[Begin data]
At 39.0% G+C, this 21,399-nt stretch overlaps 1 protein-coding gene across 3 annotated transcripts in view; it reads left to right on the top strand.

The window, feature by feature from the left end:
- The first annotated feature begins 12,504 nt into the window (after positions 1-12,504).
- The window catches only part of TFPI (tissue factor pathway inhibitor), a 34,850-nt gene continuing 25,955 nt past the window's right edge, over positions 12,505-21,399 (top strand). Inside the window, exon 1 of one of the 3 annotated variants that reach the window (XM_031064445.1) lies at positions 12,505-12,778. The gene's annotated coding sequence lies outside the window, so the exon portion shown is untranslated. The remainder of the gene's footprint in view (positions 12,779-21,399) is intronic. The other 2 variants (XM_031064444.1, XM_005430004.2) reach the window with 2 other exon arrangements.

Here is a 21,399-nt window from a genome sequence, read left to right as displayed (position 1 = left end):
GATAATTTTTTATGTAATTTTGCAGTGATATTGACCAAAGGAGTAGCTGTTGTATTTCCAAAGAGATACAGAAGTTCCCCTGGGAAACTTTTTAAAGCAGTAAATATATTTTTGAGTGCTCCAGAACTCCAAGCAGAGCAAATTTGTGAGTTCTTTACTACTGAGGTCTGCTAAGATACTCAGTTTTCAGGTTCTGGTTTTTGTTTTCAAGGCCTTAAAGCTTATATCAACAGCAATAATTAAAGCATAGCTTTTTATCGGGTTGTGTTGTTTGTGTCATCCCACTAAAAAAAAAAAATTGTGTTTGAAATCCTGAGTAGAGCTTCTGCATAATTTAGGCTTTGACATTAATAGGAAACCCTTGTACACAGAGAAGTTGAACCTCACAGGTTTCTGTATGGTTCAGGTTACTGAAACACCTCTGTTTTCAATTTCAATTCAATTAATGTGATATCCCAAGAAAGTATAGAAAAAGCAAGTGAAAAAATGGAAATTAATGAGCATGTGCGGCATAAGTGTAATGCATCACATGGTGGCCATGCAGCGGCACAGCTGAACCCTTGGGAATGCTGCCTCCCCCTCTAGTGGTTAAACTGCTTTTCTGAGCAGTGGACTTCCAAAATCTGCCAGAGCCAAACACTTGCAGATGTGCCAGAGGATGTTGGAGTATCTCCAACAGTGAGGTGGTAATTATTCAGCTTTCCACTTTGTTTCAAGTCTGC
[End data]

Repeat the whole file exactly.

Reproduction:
At 39.0% G+C, this 21,399-nt stretch overlaps 1 protein-coding gene across 3 annotated transcripts in view; it reads left to right on the top strand.

The window, feature by feature from the left end:
- The first annotated feature begins 12,504 nt into the window (after positions 1-12,504).
- The window catches only part of TFPI (tissue factor pathway inhibitor), a 34,850-nt gene continuing 25,955 nt past the window's right edge, over positions 12,505-21,399 (top strand). Inside the window, exon 1 of one of the 3 annotated variants that reach the window (XM_031064445.1) lies at positions 12,505-12,778. The gene's annotated coding sequence lies outside the window, so the exon portion shown is untranslated. The remainder of the gene's footprint in view (positions 12,779-21,399) is intronic. The other 2 variants (XM_031064444.1, XM_005430004.2) reach the window with 2 other exon arrangements.

Here is a 21,399-nt window from a genome sequence, read left to right as displayed (position 1 = left end):
GATAATTTTTTATGTAATTTTGCAGTGATATTGACCAAAGGAGTAGCTGTTGTATTTCCAAAGAGATACAGAAGTTCCCCTGGGAAACTTTTTAAAGCAGTAAATATATTTTTGAGTGCTCCAGAACTCCAAGCAGAGCAAATTTGTGAGTTCTTTACTACTGAGGTCTGCTAAGATACTCAGTTTTCAGGTTCTGGTTTTTGTTTTCAAGGCCTTAAAGCTTATATCAACAGCAATAATTAAAGCATAGCTTTTTATCGGGTTGTGTTGTTTGTGTCATCCCACTAAAAAAAAAAAATTGTGTTTGAAATCCTGAGTAGAGCTTCTGCATAATTTAGGCTTTGACATTAATAGGAAACCCTTGTACACAGAGAAGTTGAACCTCACAGGTTTCTGTATGGTTCAGGTTACTGAAACACCTCTGTTTTCAATTTCAATTCAATTAATGTGATATCCCAAGAAAGTATAGAAAAAGCAAGTGAAAAAATGGAAATTAATGAGCATGTGCGGCATAAGTGTAATGCATCACATGGTGGCCATGCAGCGGCACAGCTGAACCCTTGGGAATGCTGCCTCCCCCTCTAGTGGTTAAACTGCTTTTCTGAGCAGTGGACTTCCAAAATCTGCCAGAGCCAAACACTTGCAGATGTGCCAGAGGATGTTGGAGTATCTCCAACAGTGAGGTGGTAATTATTCAGCTTTCCACTTTGTTTCAAGTCTGC